Making CFLs the default option in new construction and renovation, however, greatly increased their use. In a study conducted by her colleagues, it was found the usage of incandescent bulbs dropped by half if consumers were presented with CFLs as the default option. It doesn’t take “any choice or autonomy off the table,” she said, but still has a tremendous impact.

Marketing and labeling can also be important. Weber performed a study in which participants were given a choice between buying a normal plane ticket or one with an added carbon fee that was labeled as either a tax or an offset. Participants were significantly more likely to accept the fee when it was labeled an offset.

Rewarding Good Behavior

Speaking from her experience as Deputy Undersecretary of Defense for Environmental Security from 1993 to 2001, Sherri Goodman said that such observations about behavior change can play out at the institutional level as well.

Goodman also found that default choices and a lack of incentives could undermine the Pentagon’s efficiency goals just as they do with consumers. During her tenure, there were many mandates for the military to adopt alternative fuel non-combat vehicles and to reduce energy use. However, the military’s accounting practices neither accounted for the full price of fuel in long-term planning decisions nor penalized or rewarded commanders based on the efficiency goals. Although the United States was not (and is still not) a signatory, after the Kyoto Protocol came into force in 1997, Goodman said that she recognized that the military would have to manage its emissions at some point. Highlighting the environmental benefits of efficiency was ineffective in the mission-oriented Pentagon, but the benefits of cutting costs and reducing supply lines resonated with military leaders. For instance, she sponsored a study in 2001 that called for “more capable warfighting through reduced fuel burden.”

“Many of these tools, most of which were around when I was in DOD in the 90s, are very good,” Goodman said, “but if you don’t have the penalty for not using them, then often you default to, ‘I’ll just stick to my incandescent bulb.’”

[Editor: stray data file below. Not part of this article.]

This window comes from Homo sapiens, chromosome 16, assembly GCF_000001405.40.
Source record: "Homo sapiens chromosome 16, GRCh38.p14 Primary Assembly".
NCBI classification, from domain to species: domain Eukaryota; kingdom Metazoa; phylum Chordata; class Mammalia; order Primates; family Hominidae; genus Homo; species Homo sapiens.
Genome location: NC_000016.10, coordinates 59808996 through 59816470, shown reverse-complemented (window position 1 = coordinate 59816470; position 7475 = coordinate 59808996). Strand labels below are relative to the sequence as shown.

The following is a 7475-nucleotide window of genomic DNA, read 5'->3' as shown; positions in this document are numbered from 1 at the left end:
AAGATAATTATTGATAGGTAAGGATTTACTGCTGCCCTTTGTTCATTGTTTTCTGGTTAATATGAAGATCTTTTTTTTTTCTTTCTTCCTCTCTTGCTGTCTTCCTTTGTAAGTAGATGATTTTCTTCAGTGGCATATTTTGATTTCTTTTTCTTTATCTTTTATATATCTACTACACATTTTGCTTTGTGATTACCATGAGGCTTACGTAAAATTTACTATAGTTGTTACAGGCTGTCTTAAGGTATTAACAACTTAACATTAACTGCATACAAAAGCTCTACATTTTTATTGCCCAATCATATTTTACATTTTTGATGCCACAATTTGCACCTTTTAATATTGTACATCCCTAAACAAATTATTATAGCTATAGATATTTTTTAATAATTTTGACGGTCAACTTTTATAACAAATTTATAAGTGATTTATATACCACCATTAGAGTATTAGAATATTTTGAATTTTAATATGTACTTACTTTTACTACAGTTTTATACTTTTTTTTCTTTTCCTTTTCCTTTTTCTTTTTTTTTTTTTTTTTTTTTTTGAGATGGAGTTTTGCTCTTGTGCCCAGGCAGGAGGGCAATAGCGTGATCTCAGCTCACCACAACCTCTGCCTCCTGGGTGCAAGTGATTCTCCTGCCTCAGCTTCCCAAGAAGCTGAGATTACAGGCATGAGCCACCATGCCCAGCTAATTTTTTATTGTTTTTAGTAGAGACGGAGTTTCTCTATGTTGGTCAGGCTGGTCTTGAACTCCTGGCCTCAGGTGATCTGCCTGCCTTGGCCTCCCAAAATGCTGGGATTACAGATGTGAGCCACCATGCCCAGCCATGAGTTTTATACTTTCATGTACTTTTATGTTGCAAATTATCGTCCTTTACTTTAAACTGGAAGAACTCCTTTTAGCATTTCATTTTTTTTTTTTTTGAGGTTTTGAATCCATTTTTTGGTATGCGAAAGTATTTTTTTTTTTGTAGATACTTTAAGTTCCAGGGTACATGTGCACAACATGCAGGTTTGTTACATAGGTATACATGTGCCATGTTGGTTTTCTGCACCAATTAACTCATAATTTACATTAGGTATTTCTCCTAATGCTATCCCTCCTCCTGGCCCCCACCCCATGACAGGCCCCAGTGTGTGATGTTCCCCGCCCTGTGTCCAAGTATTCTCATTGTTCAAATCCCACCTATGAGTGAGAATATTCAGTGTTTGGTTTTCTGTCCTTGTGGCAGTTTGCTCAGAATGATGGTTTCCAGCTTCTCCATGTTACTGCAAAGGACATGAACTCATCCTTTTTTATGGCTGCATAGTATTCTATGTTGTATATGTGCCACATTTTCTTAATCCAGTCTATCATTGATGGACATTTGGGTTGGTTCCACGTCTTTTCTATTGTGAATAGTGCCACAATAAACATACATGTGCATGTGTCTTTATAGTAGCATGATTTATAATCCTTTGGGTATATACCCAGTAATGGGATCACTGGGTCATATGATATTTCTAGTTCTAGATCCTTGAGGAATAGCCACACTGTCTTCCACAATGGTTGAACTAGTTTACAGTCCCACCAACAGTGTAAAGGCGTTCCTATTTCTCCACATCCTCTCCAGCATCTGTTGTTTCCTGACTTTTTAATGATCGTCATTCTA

The Power of Incrementalism

“Complex problem-solving requires skillful incrementalism,” said Bell. By taking advantage of many small opportunities, the climate community may be able to get around some of the political deadlock that seems to riddle the path towards major change.

Small changes to incentive structures can cascade into major behavior changes, said Weber. And a more flexible approach than the current UN Framework Convention on Climate Change would allow more creative solutions to be explored by all countries, said Bell. “We have been a little [too] focused on getting big silver bullets out there without thinking about the multiple ways we can and should address these issues [and] being more realistic about the kind of challenges we face.” For example, Goodman pointed out that beyond treaties, the most important single step to addressing climate change might be to ensure women and girls can attend school. “Once women are educated they will make decisions about fertility,” she said, and lower fertility rates contribute to lower population growth rates. As documented in the Population Action International film Weathering Change, women who are empowered are more resilient during times of need.

Event Resources:

Drafted by Benjamin Dills and edited by Schuyler Null


Hosted By

Environmental Change and Security Program

The Environmental Change and Security Program (ECSP) explores the connections between environmental change, health, and population dynamics and their links to conflict, human insecurity, and foreign policy.  Read more

Global Risk and Resilience Program

The Global Risk and Resilience Program (GRRP) seeks to support the development of inclusive, resilient networks in local communities facing global change. By providing a platform for sharing lessons, mapping knowledge, and linking people and ideas, GRRP and its affiliated programs empower policymakers, practitioners, and community members to participate in the global dialogue on sustainability and resilience. Empowered communities are better able to develop flexible, diverse, and equitable networks of resilience that can improve their health, preserve their natural resources, and build peace between people in a changing world.  Read more